5. It makes it easier for an interior designer in Detroit to collaborate with a contractor and his client in Austin (or anywhere else)
1. For consumers, it helps them clarify what they want before they approach the professionals they hire.
2. It helps them find pros that are compatible with their needs, values and budget.
3. It help them learn how to approach a project with the life they want in mind, not just their tile selection and type of refrigerator.
4. It helps them find and work with designers outside their geographic market which will likely help them save money and give them more choices.
5. It gives women a fantasy place to "play house" online.
6. And most of all, it gives them a lot more control over the final outcome of a project that for many of them is the most expensive investment they have.
Who is it for?
Women especially like it. But is is for anyone creating a living space that fits their life - their values, relationships, personal goals, tastes, lifestyle, family background, financial priorities and psychological makeup. And it is for saving home pros time and money, enhancing their image and improving their customer satisfaction. It is for making client relationships work in the largest and most fragmented industry in the U. S. - so it is for anyone who wants a home that fits who they are and anyone who wants a home related project to be less stressful and more successful.
What was the most challenging aspect of starting up a business?
I am 58 and have been starting businesses since I was 24. So my biggest challenge has been the learning curve associated with a technology startup. This is my first one and the learning curve has been steep. We had this process very vetted in our architecture firm but turning it into an online technology - particularly the UI and UX issues - has been a challenge. We have gotten there slowly and painfully. But we are finally very close now.
What is the next step for you and your startup?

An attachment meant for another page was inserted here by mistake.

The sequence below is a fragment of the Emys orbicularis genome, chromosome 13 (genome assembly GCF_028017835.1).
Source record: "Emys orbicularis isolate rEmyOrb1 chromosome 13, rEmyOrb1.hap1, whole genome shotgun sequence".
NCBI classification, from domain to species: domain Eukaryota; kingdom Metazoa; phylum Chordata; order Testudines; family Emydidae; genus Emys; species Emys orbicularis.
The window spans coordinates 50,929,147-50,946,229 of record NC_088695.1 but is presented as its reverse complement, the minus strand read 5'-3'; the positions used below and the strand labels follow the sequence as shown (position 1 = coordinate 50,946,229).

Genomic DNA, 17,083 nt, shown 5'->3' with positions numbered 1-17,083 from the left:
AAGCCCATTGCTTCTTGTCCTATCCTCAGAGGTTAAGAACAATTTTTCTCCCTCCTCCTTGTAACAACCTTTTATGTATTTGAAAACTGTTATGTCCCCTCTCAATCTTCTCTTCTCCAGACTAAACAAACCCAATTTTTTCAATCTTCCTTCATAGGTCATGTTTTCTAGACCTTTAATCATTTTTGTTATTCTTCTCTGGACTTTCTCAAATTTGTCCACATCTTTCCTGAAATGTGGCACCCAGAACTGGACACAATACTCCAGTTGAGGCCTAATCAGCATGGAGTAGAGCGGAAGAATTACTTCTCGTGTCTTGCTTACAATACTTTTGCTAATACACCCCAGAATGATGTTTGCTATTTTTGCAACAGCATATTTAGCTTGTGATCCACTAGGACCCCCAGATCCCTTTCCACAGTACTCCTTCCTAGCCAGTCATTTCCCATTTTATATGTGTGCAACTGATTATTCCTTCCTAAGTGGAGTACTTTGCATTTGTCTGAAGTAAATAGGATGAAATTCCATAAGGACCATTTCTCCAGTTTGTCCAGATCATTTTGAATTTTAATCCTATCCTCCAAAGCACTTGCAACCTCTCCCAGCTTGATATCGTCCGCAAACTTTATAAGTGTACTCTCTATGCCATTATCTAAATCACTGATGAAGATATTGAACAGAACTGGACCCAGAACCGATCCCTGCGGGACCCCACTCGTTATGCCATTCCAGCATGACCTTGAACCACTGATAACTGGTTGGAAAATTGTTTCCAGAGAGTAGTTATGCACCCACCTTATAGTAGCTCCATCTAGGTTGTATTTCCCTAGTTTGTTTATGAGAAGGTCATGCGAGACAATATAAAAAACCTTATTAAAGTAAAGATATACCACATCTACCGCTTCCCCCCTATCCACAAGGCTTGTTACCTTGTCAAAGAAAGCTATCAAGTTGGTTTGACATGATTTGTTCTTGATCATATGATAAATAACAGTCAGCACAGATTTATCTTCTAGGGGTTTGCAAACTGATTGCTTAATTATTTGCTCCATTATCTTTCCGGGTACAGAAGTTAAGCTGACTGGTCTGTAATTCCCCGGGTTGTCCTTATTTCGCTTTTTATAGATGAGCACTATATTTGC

We are pretty far along. We have a UI-UX fix that needs to be implemented after a lot of focus group testing and are looking for a little bit of money (Maybe $50,000 more than we have already raised) from 2-3 angels with strong experience in small B to B and consumer based markets (ideally some experience in a webII startup would also be nice). We want investors who might want long term management roles after we get to market and start our first "real capitalization. We are currently self funded and shopping for people more than for money. We want to identify some really good management partners some time soon and would like to get them involved as investors in this proof of concept roll out. We expect to be "at market" by late Summer or early Fall and need to find that team soon as the founders do not see themselves as top management long term.
What advice do you have for entrepreneurs?
Grow big ones and never quit. A lot of making a business successful is getting a really great idea you truy believe in, listening to others enough to get it right and never giving up. We think "following your bliss" makes money. Counting all the development and research involved in the project - not just the web development phase - we have been working on this project for a decade. So I had to love this sucker to stay with it. And I do love it.
What Austin-based resource have you found to be the most helpful and why?
There are a lot of great resources in Austin for entrepreneurs - but frankly I think the best resource is just the culture of the community itself. Austin is an awesome mix of business and social entrepreneurship. Smart, helpful people are everywhere and the "spirit" of the community is not only about innovation but also about giving back. We are a group that is very committed to that view of business - so Austin feels like home to us. (And given I was there from 1968 to 1974 - the CEO was quite happy to find the town is still about breaking boundaries and making a difference.)